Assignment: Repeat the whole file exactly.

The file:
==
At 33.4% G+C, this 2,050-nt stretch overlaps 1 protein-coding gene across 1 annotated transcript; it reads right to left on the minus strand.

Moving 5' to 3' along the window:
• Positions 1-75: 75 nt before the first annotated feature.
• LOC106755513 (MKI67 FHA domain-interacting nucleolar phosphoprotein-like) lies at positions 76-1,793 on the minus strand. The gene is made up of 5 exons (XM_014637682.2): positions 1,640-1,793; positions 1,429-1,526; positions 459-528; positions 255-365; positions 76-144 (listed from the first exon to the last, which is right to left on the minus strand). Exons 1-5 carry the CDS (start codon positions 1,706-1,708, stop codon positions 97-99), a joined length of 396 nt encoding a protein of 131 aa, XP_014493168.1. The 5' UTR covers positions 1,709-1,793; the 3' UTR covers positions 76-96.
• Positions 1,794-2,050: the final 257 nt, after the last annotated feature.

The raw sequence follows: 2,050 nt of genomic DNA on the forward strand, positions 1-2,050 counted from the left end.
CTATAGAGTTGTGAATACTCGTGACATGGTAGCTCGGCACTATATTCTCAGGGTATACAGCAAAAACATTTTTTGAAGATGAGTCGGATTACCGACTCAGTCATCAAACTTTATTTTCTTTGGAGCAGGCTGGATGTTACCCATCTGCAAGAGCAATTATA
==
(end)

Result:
At 33.4% G+C, this 2,050-nt stretch overlaps 1 protein-coding gene across 1 annotated transcript; it reads right to left on the minus strand.

Moving 5' to 3' along the window:
• Positions 1-75: 75 nt before the first annotated feature.
• LOC106755513 (MKI67 FHA domain-interacting nucleolar phosphoprotein-like) lies at positions 76-1,793 on the minus strand. The gene is made up of 5 exons (XM_014637682.2): positions 1,640-1,793; positions 1,429-1,526; positions 459-528; positions 255-365; positions 76-144 (listed from the first exon to the last, which is right to left on the minus strand). Exons 1-5 carry the CDS (start codon positions 1,706-1,708, stop codon positions 97-99), a joined length of 396 nt encoding a protein of 131 aa, XP_014493168.1. The 5' UTR covers positions 1,709-1,793; the 3' UTR covers positions 76-96.
• Positions 1,794-2,050: the final 257 nt, after the last annotated feature.

The raw sequence follows: 2,050 nt of genomic DNA on the forward strand, positions 1-2,050 counted from the left end.
CTATAGAGTTGTGAATACTCGTGACATGGTAGCTCGGCACTATATTCTCAGGGTATACAGCAAAAACATTTTTTGAAGATGAGTCGGATTACCGACTCAGTCATCAAACTTTATTTTCTTTGGAGCAGGCTGGATGTTACCCATCTGCAAGAGCAATTATA